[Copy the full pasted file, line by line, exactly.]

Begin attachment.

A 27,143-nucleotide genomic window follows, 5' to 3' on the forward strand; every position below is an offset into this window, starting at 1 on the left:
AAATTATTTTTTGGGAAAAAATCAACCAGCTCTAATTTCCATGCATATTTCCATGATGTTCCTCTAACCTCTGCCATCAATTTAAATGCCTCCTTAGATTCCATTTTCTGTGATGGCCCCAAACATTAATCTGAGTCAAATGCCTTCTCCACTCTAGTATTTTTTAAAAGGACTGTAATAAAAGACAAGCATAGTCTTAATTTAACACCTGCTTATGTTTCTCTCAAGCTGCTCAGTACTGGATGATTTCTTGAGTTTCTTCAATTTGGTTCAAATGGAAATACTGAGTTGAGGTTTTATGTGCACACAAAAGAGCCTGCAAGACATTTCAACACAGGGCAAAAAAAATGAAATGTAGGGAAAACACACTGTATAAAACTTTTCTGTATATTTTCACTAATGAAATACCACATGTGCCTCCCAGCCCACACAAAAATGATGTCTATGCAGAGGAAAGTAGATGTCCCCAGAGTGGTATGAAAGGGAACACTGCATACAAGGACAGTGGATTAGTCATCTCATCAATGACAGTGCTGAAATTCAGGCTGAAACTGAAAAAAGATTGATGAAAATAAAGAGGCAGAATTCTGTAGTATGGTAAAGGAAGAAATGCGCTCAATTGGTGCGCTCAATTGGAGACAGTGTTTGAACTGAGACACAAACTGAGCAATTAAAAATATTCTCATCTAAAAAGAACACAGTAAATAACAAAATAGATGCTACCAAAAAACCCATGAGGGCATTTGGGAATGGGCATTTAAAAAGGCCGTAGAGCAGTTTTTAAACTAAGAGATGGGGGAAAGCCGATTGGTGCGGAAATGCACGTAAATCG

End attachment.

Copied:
A 27,143-nucleotide genomic window follows, 5' to 3' on the forward strand; every position below is an offset into this window, starting at 1 on the left:
AAATTATTTTTTGGGAAAAAATCAACCAGCTCTAATTTCCATGCATATTTCCATGATGTTCCTCTAACCTCTGCCATCAATTTAAATGCCTCCTTAGATTCCATTTTCTGTGATGGCCCCAAACATTAATCTGAGTCAAATGCCTTCTCCACTCTAGTATTTTTTAAAAGGACTGTAATAAAAGACAAGCATAGTCTTAATTTAACACCTGCTTATGTTTCTCTCAAGCTGCTCAGTACTGGATGATTTCTTGAGTTTCTTCAATTTGGTTCAAATGGAAATACTGAGTTGAGGTTTTATGTGCACACAAAAGAGCCTGCAAGACATTTCAACACAGGGCAAAAAAAATGAAATGTAGGGAAAACACACTGTATAAAACTTTTCTGTATATTTTCACTAATGAAATACCACATGTGCCTCCCAGCCCACACAAAAATGATGTCTATGCAGAGGAAAGTAGATGTCCCCAGAGTGGTATGAAAGGGAACACTGCATACAAGGACAGTGGATTAGTCATCTCATCAATGACAGTGCTGAAATTCAGGCTGAAACTGAAAAAAGATTGATGAAAATAAAGAGGCAGAATTCTGTAGTATGGTAAAGGAAGAAATGCGCTCAATTGGTGCGCTCAATTGGAGACAGTGTTTGAACTGAGACACAAACTGAGCAATTAAAAATATTCTCATCTAAAAAGAACACAGTAAATAACAAAATAGATGCTACCAAAAAACCCATGAGGGCATTTGGGAATGGGCATTTAAAAAGGCCGTAGAGCAGTTTTTAAACTAAGAGATGGGGGAAAGCCGATTGGTGCGGAAATGCACGTAAATCG